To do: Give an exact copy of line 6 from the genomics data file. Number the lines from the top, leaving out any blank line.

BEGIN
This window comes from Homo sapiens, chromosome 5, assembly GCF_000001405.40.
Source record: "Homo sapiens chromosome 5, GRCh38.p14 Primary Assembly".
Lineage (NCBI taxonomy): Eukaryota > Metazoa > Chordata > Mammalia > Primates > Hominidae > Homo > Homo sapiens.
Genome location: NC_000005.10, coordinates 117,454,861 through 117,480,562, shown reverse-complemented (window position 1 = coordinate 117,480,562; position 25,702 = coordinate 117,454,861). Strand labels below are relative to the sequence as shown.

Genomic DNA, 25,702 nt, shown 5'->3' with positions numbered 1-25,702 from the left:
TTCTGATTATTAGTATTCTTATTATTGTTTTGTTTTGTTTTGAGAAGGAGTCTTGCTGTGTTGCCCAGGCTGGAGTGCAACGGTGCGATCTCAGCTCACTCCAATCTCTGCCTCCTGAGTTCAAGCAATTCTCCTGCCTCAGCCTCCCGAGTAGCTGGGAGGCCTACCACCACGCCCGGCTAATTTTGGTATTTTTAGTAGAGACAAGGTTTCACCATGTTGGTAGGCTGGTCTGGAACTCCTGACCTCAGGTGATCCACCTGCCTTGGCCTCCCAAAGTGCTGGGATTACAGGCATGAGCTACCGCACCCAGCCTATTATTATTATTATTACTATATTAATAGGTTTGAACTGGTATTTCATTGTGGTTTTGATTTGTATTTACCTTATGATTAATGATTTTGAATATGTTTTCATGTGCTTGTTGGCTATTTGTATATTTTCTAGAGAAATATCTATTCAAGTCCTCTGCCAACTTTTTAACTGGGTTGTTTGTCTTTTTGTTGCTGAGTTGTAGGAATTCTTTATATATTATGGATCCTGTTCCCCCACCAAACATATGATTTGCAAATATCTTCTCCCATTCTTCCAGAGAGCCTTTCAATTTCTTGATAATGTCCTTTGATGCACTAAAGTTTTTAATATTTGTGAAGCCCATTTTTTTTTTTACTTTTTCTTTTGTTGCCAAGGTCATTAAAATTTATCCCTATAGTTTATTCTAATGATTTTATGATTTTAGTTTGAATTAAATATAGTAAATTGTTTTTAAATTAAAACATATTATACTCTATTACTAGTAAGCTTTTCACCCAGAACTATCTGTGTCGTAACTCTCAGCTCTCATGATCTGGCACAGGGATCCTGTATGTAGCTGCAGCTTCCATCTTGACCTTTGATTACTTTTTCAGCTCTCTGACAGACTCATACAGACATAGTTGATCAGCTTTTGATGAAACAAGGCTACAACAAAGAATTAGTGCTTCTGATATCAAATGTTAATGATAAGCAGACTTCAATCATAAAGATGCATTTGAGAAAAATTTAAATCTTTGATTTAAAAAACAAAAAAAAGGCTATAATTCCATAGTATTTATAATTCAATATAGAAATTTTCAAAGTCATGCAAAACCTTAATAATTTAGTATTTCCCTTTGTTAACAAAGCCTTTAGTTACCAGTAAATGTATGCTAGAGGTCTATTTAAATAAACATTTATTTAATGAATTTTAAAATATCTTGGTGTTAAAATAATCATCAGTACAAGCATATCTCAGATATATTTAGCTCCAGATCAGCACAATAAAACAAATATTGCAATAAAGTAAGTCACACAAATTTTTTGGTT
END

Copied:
TTCTGATTATTAGTATTCTTATTATTGTTTTGTTTTGTTTTGAGAAGGAGTCTTGCTGTGTTGCCCAGGCTGGAGTGCAACGGTGCGATCTCAGCTCACTCCAATCTCTGCCTCCTGAGTTCAAGCAATTCTCCTGCCTCAGCCTCCCGAGTAGCTGGGAGGCCTACCACCACGCCCGGCTAATTTTGGTATTTTTAGTAGAGACAAGGTTTCACCATGTTGGTAGGCTGGTCTGGAACTCCTGACCTCAGGTGATCCACCTGCCTTGGCCTCCCAAAGTGCTGGGATTACAGGCATGAGCTACCGCACCCAGCCTATTATTATTATTATTACTATATTAATAGGTTTGAACTGGTATTTCATTGTGGTTTTGATTTGTATTTACCTTATGATTAATGATTTTGAATATGTTTTCATGTGCTTGTTGGCTATTTGTATATTTTCTAGAGAAATATCTATTCAAGTCCTCTGCCAACTTTTTAACTGGGTTGTTTGTCTTTTTGTTGCTGAGTTGTAGGAATTCTTTATATATTATGGATCCTGTTCCCCCACCAAACATATGATTTGCAAATATCTTCTCCCATTCTTCCAGAGAGCCTTTCAATTTCTTGATAATGTCCTTTGATGCACTAAAGTTTTTAATATTTGTGAAGCCCATTTTTTTTTTTACTTTTTCTTTTGTTGCCAAGGTCATTAAAATTTATCCCTATAGTTTATTCTAATGATTTTATGATTTTAGTTTGAATTAAATATAGTAAATTGTTTTTAAATTAAAACATATTATACTCTATTACTAGTAAGCTTTTCACCCAGAACTATCTGTGTCGTAACTCTCAGCTCTCATGATCTGGCACAGGGATCCTGTATGTAGCTGCAGCTTCCATCTTGACCTTTGATTACTTTTTCAGCTCTCTGACAGACTCATACAGACATAGTTGATCAGCTTTTGATGAAACAAGGCTACAACAAAGAATTAGTGCTTCTGATATCAAATGTTAATGATAAGCAGACTTCAATCATAAAGATGCATTTGAGAAAAATTTAAATCTTTGATTTAAAAAACAAAAAAAAGGCTATAATTCCATAGTATTTATAATTCAATATAGAAATTTTCAAAGTCATGCAAAACCTTAATAATTTAGTATTTCCCTTTGTTAACAAAGCCTTTAGTTACCAGTAAATGTATGCTAGAGGTCTATTTAAATAAACATTTATTTAATGAATTTTAAAATATCTTGGTGTTAAAATAATCATCAGTACAAGCATATCTCAGATATATTTAGCTCCAGATCAGCACAATAAAACAAATATTGCAATAAAGTAAGTCACACAAATTTTTTGGTT